Late yesterday, CERN scientists made history by using the most powerful particle accelerator in the world to hurl beams of protons together at the record-breaking energy of 13 TeV (tera-electronvolts) — a full 5 TeV higher than the previous standard.
Top image: Protons collide at 13 TeV sending showers of particles through the ALICE detector. Image: ALICE, Caption: CERN.
The record was set during a trial of the upgraded system, so no new scientific data outside of this test emerged. CERN is currently preparing the Large Hadron Collider for its second run of experiments following two years’ worth of upgrades. Over the next few weeks it’s hoped that “stable beams” can be established, a sign that new particle smashing experiments can begin.
Protons collide at 13 TeV sending showers of particles through the CMS detector. Image: CMS, Caption: CERN.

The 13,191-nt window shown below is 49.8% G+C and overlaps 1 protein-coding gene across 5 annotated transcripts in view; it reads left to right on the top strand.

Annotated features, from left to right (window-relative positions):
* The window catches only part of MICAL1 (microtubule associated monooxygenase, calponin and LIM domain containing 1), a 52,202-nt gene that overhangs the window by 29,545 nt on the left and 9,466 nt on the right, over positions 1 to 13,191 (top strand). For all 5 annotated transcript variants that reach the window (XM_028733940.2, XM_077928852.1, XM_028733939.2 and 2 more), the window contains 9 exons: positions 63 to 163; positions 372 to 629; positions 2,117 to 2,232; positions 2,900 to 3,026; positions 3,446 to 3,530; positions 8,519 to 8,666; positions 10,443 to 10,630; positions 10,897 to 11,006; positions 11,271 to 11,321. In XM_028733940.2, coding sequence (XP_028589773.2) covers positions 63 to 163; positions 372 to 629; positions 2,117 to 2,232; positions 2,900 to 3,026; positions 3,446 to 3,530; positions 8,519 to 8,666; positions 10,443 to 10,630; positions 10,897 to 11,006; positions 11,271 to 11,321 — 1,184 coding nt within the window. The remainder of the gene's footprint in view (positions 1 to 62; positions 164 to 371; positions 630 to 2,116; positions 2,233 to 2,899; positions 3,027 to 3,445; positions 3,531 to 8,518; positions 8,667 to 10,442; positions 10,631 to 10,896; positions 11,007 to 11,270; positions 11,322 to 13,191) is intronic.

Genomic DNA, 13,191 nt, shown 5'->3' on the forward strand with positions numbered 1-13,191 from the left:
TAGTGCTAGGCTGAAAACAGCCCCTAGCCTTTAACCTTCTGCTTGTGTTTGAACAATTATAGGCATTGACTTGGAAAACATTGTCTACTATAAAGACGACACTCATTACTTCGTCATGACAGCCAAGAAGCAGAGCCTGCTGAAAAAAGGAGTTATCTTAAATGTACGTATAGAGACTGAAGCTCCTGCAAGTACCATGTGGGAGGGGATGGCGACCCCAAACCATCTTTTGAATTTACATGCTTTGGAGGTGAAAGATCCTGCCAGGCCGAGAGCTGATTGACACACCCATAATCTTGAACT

During the test, two opposing beams of protons were hurled towards each other at the four collision points — ALICE, ATLAS, CMS and LHCb — located within the LHC’s 16.8 mile-long (27 km-long) circular tunnel. The energy of the collisions was measured at 13 trillion electrovolts. For comparison, the highest energy recorded during Hadron’s first phase was 8 trillion electrovolts.
Yesterday’s test was designed to protect the LHC and its detectors from particles that stray from the edges of the beam. More tests will be conducted today to determine if it’s safe to proceed.
Protons collide at 13 TeV sending showers of particles through the ATLAS detector. Image: ATLAS, Caption: CERN.
These dramatically higher energy levels will allow CERN scientists to generate larger particles, which will hopefully reveal new physical phenomena.
Protons collide at 13 TeV sending showers of particles through the LHCb detector. Image: LHCb, Caption: CERN.
“These 13 TeV data allow us to work on further improving the ATLAS detector readiness, following the recent 900 GeV collisions,” noted ATLAS spokesperson Dave Charlton at the CERN website. “The higher energies mean that we expect more active and energetic events, which will let us probe more deeply into the detector.”
If all goes well, the second phase of experiments will commence in early June.